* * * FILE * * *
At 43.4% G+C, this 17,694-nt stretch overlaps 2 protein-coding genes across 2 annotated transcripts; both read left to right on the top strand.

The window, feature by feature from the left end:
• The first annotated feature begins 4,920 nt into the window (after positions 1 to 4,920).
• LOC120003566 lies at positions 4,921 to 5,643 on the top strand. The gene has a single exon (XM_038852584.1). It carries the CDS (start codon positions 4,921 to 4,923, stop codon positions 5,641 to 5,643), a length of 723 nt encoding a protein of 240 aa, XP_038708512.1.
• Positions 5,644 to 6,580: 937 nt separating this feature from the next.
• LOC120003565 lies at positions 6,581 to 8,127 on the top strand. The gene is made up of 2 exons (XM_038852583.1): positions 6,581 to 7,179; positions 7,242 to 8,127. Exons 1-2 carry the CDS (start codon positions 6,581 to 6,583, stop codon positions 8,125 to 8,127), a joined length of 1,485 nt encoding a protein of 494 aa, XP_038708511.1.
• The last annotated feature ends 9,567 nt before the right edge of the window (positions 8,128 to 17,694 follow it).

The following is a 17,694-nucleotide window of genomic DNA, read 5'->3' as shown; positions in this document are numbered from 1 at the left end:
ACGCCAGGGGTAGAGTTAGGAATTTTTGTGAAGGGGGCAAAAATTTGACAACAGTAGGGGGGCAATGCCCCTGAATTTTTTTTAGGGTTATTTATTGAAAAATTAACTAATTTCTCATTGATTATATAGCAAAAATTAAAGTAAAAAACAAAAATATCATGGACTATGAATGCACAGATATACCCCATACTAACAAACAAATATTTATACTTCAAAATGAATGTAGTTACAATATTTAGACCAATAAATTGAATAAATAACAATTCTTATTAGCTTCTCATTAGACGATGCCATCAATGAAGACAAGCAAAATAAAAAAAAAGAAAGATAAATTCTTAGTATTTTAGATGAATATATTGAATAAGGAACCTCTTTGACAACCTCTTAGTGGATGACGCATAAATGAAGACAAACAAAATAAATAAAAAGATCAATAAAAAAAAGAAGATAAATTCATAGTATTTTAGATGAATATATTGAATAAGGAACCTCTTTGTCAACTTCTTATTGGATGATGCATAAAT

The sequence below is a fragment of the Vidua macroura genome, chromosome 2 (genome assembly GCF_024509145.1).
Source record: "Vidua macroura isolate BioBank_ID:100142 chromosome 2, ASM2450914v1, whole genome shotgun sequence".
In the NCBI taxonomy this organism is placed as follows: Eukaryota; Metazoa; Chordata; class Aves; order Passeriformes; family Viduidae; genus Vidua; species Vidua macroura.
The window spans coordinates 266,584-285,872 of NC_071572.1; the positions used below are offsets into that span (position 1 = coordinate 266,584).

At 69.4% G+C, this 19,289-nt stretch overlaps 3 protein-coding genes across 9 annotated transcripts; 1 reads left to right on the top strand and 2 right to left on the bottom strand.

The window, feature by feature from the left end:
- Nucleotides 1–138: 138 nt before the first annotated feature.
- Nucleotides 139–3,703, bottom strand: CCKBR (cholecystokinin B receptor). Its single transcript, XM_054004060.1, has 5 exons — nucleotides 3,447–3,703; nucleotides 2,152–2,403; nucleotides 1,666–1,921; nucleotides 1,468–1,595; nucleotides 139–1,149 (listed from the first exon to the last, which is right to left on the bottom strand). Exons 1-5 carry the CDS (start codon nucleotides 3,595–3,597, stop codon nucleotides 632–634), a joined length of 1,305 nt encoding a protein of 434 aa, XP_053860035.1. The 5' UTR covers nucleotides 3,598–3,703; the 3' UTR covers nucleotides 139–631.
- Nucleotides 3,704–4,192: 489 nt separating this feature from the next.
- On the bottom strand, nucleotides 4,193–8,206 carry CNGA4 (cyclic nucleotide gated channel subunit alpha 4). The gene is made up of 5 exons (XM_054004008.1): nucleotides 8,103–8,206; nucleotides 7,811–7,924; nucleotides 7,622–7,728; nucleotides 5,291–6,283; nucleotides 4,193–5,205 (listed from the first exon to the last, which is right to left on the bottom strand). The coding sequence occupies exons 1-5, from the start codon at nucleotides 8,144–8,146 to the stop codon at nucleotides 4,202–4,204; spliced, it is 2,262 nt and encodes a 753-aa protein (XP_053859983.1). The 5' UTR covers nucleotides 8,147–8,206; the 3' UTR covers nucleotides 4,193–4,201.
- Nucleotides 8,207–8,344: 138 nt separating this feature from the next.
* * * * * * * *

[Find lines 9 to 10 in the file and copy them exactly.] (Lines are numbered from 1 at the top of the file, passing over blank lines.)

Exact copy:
ACGCCAGGGGTAGAGTTAGGAATTTTTGTGAAGGGGGCAAAAATTTGACAACAGTAGGGGGGCAATGCCCCTGAATTTTTTTTAGGGTTATTTATTGAAAAATTAACTAATTTCTCATTGATTATATAGCAAAAATTAAAGTAAAAAACAAAAATATCATGGACTATGAATGCACAGATATACCCCATACTAACAAACAAATATTTATACTTCAAAATGAATGTAGTTACAATATTTAGACCAATAAATTGAATAAATAACAATTCTTATTAGCTTCTCATTAGACGATGCCATCAATGAAGACAAGCAAAATAAAAAAAAAGAAAGATAAATTCTTAGTATTTTAGATGAATATATTGAATAAGGAACCTCTTTGACAACCTCTTAGTGGATGACGCATAAATGAAGACAAACAAAATAAATAAAAAGATCAATAAAAAAAAGAAGATAAATTCATAGTATTTTAGATGAATATATTGAATAAGGAACCTCTTTGTCAACTTCTTATTGGATGATGCATAAAT

The sequence below is a fragment of the Vidua macroura genome, chromosome 2 (genome assembly GCF_024509145.1).